Matt Grady, Factory
There should be a
separate conversation for Hollywood/big budget films and Indie micro-budget
films concerning Netflix and Theaters. Out of all of the Digital/VOD outlets, I
do believe that only Netflix could negatively effect Box office of
Hollywood level films.
On the indie film
level, releasing films Day/Date isn't such an issue as people have
developed habits on how they watch films and certain people will go to theaters
and others will not, while some will watch on Cable VOD and others on iTunes or
Fandor or Amazon or Netflix and the list goes on...I look at getting movies on
Digital/VOD in a similar way as I look getting vinyl LPs into local record
shops, try to make it available everywhere knowing that some shops/outlets will
only sell a couple copies an others will sell many more with out much crossover
in clientele. Also, since press outlets are only likely to cover a film once,
having a multi-platform release is really best for films, allowing the film
will be available while awareness is at a high.
Drafthouse Films, Alamo Drafthouse Cinema
First, let me
preface my statement by saying that I respect Ted Sarandos greatly and am a fan
of what Netflix has built. That said, his comments feel a bit unfair.
He's asking theater owners to open up non-exclusive windows while at the
same time making massive investments on exclusive window content for Netflix.
It's not really kosher to shame the theater industry for clinging to
exclusive windows and then shift massive resources to develop exclusive window
content for Netflix.
That said, I do wish
more theaters would be open to supporting day and day releases for indie
Drafthouse is one of the few exhibitors that supports the idea of day and date
and even ultra-VOD windows. I am a open to this for small movies by small
distributors who don't have the budget for a massive national P&A spend.
We have proven that model can work for the right film. For big
movies with ample production and P&A budgets, however, Netflix doesn't have
the customer base to offer a studio what they would need to sacrifice the
revenue lost from theatrical exhibition.
I think Sarandos knows this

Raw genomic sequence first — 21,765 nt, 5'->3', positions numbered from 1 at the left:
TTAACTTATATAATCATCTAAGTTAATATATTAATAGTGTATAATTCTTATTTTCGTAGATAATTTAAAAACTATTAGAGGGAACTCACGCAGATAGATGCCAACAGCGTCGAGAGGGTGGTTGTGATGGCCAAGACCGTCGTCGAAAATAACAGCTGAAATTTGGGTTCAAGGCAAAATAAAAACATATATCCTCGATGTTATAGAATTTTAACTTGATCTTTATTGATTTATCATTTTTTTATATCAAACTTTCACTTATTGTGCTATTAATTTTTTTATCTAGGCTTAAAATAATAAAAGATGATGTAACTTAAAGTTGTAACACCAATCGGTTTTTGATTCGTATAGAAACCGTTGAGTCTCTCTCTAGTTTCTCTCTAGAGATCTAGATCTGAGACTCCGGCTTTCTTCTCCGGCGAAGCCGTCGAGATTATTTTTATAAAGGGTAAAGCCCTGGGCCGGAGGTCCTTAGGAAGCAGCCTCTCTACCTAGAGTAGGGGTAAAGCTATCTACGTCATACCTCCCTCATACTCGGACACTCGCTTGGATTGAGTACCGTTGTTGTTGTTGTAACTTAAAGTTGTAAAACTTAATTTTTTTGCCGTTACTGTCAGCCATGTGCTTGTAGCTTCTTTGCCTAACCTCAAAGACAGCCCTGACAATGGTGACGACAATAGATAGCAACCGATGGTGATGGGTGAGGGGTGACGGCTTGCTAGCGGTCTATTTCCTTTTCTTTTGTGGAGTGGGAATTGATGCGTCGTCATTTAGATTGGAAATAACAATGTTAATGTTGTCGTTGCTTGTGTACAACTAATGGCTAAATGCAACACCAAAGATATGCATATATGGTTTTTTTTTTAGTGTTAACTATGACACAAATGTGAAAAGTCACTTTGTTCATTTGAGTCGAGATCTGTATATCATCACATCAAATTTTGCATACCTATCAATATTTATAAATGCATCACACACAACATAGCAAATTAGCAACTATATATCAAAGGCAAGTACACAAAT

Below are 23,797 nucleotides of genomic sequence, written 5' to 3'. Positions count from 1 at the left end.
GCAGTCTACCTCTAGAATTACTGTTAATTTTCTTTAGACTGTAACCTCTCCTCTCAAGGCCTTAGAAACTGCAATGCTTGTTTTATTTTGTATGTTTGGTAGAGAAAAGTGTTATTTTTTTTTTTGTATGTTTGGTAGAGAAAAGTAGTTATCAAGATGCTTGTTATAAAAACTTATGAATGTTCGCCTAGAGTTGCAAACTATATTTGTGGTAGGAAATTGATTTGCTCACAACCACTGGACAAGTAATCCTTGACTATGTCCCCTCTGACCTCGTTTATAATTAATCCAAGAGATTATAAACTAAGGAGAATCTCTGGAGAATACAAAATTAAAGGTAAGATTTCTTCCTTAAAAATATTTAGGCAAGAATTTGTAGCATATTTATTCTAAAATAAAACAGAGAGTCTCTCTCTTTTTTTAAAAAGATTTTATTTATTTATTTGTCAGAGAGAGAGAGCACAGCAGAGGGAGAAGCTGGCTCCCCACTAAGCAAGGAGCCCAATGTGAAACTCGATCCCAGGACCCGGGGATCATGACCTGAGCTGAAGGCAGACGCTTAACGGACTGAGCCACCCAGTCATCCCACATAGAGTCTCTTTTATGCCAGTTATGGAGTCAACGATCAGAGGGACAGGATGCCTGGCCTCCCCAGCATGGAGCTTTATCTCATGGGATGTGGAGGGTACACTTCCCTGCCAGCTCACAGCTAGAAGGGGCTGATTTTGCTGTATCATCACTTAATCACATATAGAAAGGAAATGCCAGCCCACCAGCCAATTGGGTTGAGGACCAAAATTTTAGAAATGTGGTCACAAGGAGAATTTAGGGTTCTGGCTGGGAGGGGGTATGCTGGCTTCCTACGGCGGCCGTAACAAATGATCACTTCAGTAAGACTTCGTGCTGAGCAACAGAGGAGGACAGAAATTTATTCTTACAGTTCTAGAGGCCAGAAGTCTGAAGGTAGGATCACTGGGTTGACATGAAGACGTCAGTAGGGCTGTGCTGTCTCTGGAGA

isn't going to happen. It might happen for smaller boutique movies, but
not for THE HOBBIT or THOR.
studios are going to make the decision that works for them and their
investment. With big budget movies being made for the worldwide market
and that worldwide market being dominated by theatrical revenue (especially in
Asia), I think the cinema industry is just fine.
If the studios ever
develop a direct worldwide online subscription service for their content, then
I think Netflix will be facing the same challenges as the cinema owners.
That is a scenario I could foresee sooner than Netflix doing a day and
day release for the next AVENGERS movie.
People have been
forecasting the demise of cinema since the advent of television. It has
been proven time and time again that cinema is not competing against home
entertainment. To paraphrase Ira Deutchman from his 2013 Arthouse Convergence
Keynote address, a person make one critical decision on a Friday night: to stay
in or to go out. Cinema doesn't compete with the "stay in"
options like Netflix, Redbox or even reading a good book. It competes
with dinner, bowling, rolling skating, going to a bar, etc, the "go
out" options. Provided the cinema industry can remain a fun and
compelling option when compared to the "go out" options, we will
remain a healthy industry. Instead of worrying about what Netflix will do
to our industry, I'd rather see NATO and all the big theater chains focus on
our real challenge: make sure people have a fun time at the cinema.Eamonn Bowles, Magnolia Pictures:
Theaters aren't going away and the economy for a large
budget film premiering on Netflix isn’t really practical, so it's kind of a